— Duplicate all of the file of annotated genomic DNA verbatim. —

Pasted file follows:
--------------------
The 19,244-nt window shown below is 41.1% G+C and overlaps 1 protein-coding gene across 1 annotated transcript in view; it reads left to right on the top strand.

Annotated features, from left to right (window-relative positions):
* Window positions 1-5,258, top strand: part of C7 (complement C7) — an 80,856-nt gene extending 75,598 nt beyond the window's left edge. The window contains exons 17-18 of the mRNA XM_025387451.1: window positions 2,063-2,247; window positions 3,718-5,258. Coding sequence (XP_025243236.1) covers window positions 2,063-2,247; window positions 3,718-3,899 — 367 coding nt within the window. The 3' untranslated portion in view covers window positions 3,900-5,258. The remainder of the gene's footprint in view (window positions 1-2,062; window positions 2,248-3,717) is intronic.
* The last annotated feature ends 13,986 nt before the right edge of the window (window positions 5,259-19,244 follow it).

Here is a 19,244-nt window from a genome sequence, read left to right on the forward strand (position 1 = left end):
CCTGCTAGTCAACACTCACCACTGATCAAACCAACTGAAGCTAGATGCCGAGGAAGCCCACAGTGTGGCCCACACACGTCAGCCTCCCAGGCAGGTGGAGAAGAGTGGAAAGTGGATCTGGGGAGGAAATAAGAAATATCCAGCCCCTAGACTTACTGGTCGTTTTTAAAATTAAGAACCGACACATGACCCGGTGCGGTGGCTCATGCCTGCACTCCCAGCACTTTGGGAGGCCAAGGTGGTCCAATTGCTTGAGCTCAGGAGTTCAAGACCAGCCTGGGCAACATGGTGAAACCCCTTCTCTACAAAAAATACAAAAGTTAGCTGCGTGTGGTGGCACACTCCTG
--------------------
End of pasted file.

The 19,244-nt window shown below is 41.1% G+C and overlaps 1 protein-coding gene across 1 annotated transcript in view; it reads left to right on the top strand.

Annotated features, from left to right (window-relative positions):
* Window positions 1-5,258, top strand: part of C7 (complement C7) — an 80,856-nt gene extending 75,598 nt beyond the window's left edge. The window contains exons 17-18 of the mRNA XM_025387451.1: window positions 2,063-2,247; window positions 3,718-5,258. Coding sequence (XP_025243236.1) covers window positions 2,063-2,247; window positions 3,718-3,899 — 367 coding nt within the window. The 3' untranslated portion in view covers window positions 3,900-5,258. The remainder of the gene's footprint in view (window positions 1-2,062; window positions 2,248-3,717) is intronic.
* The last annotated feature ends 13,986 nt before the right edge of the window (window positions 5,259-19,244 follow it).

Here is a 19,244-nt window from a genome sequence, read left to right on the forward strand (position 1 = left end):
CCTGCTAGTCAACACTCACCACTGATCAAACCAACTGAAGCTAGATGCCGAGGAAGCCCACAGTGTGGCCCACACACGTCAGCCTCCCAGGCAGGTGGAGAAGAGTGGAAAGTGGATCTGGGGAGGAAATAAGAAATATCCAGCCCCTAGACTTACTGGTCGTTTTTAAAATTAAGAACCGACACATGACCCGGTGCGGTGGCTCATGCCTGCACTCCCAGCACTTTGGGAGGCCAAGGTGGTCCAATTGCTTGAGCTCAGGAGTTCAAGACCAGCCTGGGCAACATGGTGAAACCCCTTCTCTACAAAAAATACAAAAGTTAGCTGCGTGTGGTGGCACACTCCTG